While NASA often sets its sights on the heavens, the space agency is still affected by events here on terra firma — like yesterday's East Coast earthquake.
The 5.8-magnitude temblor — the biggest quake in the region in more than 100 years — struck near the small Virginia town of Mineral yesterday morning (Aug. 23). It then radiated outward, shaking the ground in dozens of states.
Several nearby NASA research and administration centers felt the jolt. NASA headquarters in Washington, D.C., for example, was evacuated briefly yesterday, agency officials said. [Infographic: Earthquake Shakes Northeastern US]
"Wow! An earthquake at NASA HQ in DC, and I thought technology was exciting..." NASA chief technologist Bobby Braun tweeted yesterday.
Goddard Space Flight Center, in Greenbelt, Md., did not evacuate. However, Goddard did declare a "Code Red" at about 3 p.m. EDT yesterday. While that sounds scary, a Code Red simply closes the center to nonessential personnel.
Officials then did a thorough assessment of Goddard's buildings, making sure none sustained any serious damage. That work was finished by about 4 a.m. today, officials said, and the center resumed normal operations. [World's 7 Biggest Earthquake-Proof Buildings]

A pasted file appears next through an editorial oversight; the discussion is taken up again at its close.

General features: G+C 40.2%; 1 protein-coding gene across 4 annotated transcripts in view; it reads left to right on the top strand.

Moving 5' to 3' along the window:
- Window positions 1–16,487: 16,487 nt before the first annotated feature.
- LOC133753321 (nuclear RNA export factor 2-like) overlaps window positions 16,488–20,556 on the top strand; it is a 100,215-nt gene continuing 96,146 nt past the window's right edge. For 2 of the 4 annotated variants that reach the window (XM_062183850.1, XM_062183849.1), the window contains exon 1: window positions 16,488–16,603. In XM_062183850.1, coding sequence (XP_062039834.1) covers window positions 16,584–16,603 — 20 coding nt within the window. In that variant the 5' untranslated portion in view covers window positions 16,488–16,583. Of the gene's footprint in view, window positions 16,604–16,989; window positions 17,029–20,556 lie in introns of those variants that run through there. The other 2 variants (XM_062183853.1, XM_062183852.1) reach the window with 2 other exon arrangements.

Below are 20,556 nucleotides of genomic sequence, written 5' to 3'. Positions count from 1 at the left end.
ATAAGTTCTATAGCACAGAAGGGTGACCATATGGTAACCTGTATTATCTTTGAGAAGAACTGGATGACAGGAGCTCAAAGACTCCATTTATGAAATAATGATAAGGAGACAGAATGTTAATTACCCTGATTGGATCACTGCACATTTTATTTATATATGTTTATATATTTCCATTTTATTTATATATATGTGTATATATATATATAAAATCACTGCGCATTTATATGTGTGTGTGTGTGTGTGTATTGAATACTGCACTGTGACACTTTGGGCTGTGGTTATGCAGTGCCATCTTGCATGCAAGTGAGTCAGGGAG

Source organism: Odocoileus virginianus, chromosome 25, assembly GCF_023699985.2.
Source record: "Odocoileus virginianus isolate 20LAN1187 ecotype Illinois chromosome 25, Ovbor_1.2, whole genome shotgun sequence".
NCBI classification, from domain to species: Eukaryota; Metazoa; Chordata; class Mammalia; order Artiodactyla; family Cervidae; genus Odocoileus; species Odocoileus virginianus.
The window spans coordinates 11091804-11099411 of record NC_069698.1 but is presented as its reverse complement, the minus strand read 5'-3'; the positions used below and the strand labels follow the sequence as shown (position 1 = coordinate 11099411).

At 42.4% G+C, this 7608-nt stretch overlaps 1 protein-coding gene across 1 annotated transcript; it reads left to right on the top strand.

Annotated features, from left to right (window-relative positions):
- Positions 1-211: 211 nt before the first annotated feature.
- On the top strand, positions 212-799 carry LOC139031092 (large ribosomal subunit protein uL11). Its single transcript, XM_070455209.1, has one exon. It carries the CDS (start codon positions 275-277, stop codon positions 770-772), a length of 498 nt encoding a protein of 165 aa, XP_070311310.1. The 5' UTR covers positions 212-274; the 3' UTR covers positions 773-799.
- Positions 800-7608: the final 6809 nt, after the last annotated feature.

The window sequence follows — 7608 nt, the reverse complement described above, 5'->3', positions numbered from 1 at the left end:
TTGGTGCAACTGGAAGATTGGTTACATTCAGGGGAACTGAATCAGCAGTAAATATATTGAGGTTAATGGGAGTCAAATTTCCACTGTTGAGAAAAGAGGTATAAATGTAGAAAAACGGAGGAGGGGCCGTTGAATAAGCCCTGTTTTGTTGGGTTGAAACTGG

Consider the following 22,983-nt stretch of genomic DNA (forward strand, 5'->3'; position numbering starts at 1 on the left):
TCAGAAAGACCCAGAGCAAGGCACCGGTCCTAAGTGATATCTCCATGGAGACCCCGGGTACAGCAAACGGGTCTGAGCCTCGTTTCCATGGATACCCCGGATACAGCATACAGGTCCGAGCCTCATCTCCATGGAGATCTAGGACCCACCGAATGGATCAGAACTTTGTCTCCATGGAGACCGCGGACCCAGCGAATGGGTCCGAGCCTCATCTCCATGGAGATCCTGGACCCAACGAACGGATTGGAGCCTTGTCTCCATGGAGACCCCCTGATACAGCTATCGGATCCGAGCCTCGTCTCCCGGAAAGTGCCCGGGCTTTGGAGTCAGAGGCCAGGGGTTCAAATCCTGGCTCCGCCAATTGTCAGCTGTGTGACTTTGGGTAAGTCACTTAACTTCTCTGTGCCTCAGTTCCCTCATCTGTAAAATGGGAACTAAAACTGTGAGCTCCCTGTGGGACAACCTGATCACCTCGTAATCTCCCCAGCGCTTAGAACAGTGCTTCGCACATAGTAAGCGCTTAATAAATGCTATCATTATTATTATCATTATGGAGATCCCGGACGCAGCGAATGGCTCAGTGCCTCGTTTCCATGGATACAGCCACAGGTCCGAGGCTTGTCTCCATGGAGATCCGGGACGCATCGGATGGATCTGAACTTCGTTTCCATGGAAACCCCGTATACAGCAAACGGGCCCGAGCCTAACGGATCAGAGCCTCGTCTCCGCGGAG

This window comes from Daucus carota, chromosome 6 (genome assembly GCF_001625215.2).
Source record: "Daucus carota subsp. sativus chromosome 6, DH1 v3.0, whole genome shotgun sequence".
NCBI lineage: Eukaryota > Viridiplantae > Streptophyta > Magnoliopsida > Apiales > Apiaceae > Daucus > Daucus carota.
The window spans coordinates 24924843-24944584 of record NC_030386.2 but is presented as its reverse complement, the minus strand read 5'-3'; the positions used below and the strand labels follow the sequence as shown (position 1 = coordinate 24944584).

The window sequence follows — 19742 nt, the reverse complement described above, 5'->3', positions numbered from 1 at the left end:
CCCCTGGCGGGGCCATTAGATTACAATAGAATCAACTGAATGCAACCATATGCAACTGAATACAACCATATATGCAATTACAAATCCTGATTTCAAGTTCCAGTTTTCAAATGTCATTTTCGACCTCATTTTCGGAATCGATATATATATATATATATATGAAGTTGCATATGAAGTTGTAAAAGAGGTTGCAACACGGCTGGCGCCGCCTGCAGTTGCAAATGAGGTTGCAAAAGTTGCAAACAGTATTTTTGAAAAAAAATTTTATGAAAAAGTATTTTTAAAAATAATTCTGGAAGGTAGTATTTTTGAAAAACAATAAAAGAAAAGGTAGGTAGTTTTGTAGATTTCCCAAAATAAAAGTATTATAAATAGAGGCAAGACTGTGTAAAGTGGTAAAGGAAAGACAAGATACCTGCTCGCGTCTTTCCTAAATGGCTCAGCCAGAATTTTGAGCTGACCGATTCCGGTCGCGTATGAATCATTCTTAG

The quake does not appear to have caused any lasting damage to NASA's centers, assets or infrastructure, officials said. The main impact may have been shock or surprise. Goddard personnel, for example, are trained to deal with blizzards and hurricanes — typical East Coast scenarios.
"I can tell you, we don't exercise often to prepare for an earthquake," said Ray Rubilotta, deputy director for management operations at Goddard.
But that will probably change.
"Even if there's not another big quake for 100 years, we'll definitely have an earthquake checklist now," Rubilotta told SPACE.com.
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Michael Wall is a Senior Space Writer with Space.com and joined the team in 2010. He primarily covers exoplanets, spaceflight and military space, but has been known to dabble in the space art beat. His book about the search for alien life, "Out There," was published on Nov. 13, 2018. Before becoming a science writer, Michael worked as a herpetologist and wildlife biologist. He has a Ph.D. in evolutionary biology from the University of Sydney, Australia, a bachelor's degree from the University of Arizona, and a graduate certificate in science writing from the University of California, Santa Cruz. To find out what his latest project is, you can follow Michael on Twitter.